Import Basics for the Aircraft Parts Distribution Community (Part 1 of 3)

This is the first in a series of articles discussing import into the United States of aircraft parts. It is meant to lay the ground-work for the rest of the series by explaining some basic terms and notions that apply to U.S. import law.

Import law is important to both U.S. companies (who are importing into the U.S.) and non-U.S. companies. non-U.S. companies may be exporting to the U.S., but that doesn’t mean tat they can ignore the U.S. import laws.  They need to cooperate with their U.S. importers to make sure that the importer can readily clear Customs with the goods without unnecessary delay.

U.S. import law applies to goods that enter the customs territory of the United States. The customs territory of the United States includes only the States, the District of Columbia and Puerto Rico. Other US possessions are not considered to be part of the customs territory of the United States.

Imports are regulated for a variety of reasons, but one of the most important historical reasons for regulating imports is to apply tariffs. The first US Congress passed the Tariff Act of 1789 in order to raise funds to be able to operate the government. Until the federal income tax began in the early 20th century, tariffs were the single most important source of revenue for the United States government.

Modern US policy no longer relies heavily on tariffs as a major source of US revenue – instead the US now uses tariffs to advance industrial, trade and foreign policy issues. For example, where the US believes that foreign goods are being subsidized, and that this subsidy is permitting them to be sold into the US market at a below-cost price, the US may apply heavy tariffs in order to make the imported goods more competitive relative to US-manufactured goods. Part of the reason for doing this is to protect the correlative US manufacturing industry because if the US correlative US manufacturing industry were to disappear in the face of the subsidized imports, then the prices for the imports could be increased to supra-competitive levels because there would be no domestic competition to offer competition that could prevent such price increases.

Many of the countries that have significant aviation industries are signatories to the Agreement on Trade in Civil Aircraft, which addresses import tariffs on aircraft parts. Most people in our industry know that aircraft parts are imported “duty-free” under the Agreement on Trade in Civil Aircraft.

But while duty-free treatment is the general rule, there are many exceptions.

Aviation industry personnel often do not realize that many aircraft parts are characterized as other things for import purposes. Some parts that appear to be aircraft parts are treated under other categories for import tariff purposes. This includes things like washers, certain rubber articles, certain bearings, brushes found in machines, and lamps and lighting fittings. These parts will all have special classifications, so learning how to identify the right classifications is important.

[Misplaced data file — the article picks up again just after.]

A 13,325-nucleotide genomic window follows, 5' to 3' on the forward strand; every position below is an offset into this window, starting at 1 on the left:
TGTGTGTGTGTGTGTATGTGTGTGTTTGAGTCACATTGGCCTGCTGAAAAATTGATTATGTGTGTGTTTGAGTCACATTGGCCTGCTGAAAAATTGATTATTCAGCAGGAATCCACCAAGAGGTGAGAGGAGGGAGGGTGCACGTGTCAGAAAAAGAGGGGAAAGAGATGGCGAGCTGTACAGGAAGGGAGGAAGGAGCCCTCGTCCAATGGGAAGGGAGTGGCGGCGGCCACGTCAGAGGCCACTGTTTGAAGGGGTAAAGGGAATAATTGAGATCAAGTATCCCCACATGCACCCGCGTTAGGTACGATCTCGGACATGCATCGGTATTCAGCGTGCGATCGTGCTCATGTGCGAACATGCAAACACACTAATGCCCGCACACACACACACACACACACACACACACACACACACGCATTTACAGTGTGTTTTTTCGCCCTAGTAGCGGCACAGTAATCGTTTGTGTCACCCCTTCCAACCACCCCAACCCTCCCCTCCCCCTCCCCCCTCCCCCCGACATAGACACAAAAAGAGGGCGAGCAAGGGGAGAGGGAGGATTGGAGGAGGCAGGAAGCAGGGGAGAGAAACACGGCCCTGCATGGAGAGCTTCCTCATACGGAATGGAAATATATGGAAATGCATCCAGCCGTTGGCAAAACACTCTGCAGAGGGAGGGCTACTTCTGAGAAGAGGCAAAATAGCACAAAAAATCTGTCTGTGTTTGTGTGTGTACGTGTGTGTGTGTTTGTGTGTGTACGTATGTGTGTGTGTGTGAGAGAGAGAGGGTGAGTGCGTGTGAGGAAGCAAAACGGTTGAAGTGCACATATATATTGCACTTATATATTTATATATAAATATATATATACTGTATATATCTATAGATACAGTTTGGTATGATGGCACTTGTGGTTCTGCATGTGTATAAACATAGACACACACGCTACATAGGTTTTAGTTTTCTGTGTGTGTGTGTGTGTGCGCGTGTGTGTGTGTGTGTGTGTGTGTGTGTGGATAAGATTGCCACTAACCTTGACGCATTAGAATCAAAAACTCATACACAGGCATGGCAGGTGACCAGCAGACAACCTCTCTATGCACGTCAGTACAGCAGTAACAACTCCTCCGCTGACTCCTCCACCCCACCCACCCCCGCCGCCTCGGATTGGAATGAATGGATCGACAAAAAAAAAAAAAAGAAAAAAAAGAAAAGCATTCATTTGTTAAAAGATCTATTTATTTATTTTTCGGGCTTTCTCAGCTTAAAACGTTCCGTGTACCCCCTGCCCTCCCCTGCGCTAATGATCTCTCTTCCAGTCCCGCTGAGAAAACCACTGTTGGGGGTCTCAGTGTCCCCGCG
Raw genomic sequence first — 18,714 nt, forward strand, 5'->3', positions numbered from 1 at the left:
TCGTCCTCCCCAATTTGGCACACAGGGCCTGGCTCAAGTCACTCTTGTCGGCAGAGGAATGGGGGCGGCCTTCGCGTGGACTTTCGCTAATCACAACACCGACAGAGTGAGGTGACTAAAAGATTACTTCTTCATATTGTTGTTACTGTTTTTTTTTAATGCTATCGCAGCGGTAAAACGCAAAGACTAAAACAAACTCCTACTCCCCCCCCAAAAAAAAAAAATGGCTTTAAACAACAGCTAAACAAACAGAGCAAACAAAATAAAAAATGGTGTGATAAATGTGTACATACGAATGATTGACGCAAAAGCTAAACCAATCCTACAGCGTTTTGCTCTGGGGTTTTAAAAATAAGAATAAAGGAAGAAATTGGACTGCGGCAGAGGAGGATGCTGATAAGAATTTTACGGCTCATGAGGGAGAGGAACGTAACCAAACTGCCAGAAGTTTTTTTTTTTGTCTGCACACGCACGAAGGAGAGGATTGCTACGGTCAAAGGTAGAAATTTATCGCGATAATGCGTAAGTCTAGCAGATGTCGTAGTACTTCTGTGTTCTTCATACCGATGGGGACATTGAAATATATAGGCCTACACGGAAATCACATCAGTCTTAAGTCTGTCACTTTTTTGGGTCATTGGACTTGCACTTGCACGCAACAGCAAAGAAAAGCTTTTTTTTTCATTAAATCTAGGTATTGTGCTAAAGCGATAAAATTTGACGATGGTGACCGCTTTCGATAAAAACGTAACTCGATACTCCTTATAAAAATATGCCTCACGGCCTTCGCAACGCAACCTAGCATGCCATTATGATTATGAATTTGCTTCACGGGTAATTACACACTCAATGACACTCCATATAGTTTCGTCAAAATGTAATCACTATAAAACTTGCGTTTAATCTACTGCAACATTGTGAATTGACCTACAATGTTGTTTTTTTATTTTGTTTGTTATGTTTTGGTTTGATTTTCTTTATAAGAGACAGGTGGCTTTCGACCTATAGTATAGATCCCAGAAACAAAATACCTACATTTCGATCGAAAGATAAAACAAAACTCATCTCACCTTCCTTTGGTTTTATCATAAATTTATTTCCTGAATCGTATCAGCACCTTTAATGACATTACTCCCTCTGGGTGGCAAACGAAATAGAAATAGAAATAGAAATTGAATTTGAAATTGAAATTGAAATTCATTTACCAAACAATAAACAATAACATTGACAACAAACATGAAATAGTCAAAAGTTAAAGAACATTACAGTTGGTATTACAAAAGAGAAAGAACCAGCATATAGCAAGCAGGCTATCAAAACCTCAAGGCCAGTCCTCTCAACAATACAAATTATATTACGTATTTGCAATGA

An important first step for importing goods is classification. The importer will be responsible for properly classifying the import goods, and this classification may drive the applicable tariffs.

Many nations have adopted the Harmonized Commodity Description and Coding System (HCDCS) which is a list that is published and maintained by the World Customs Organization (WCO). The HCDCS serves as the basis for the U.S. Harmonized Tariff Schedule, which is the list of goods used in the United States.

Classifications of goods are listed in the U.S. Harmonized Tariff Schedule, so you would find aircraft parts in this schedule; but you will also find exceptions. In part two of this series we will look more closely at the harmonized tariff codes applicable to aircraft parts and will discuss the full list of exceptions. In forthcoming articles, we will discuss topics like:

  • USHTS classification numbers associated with aircraft parts; and
  • Exceptions to the general rules including parts that are NOT duty-free.



About Jason Dickstein
Mr. Dickstein is the President of the Washington Aviation Group, a Washington, DC-based aviation law firm. He represents several aviation trade associations, including the Aviation Suppliers Association, the Aircraft Electronics Association, the Aircraft Fleet Recycling Association and the Modification and Replacement Parts Association.

Leave a Reply

Please log in using one of these methods to post your comment: Logo

You are commenting using your account. Log Out / Change )

Twitter picture

You are commenting using your Twitter account. Log Out / Change )

Facebook photo

You are commenting using your Facebook account. Log Out / Change )

Google+ photo

You are commenting using your Google+ account. Log Out / Change )

Connecting to %s

%d bloggers like this: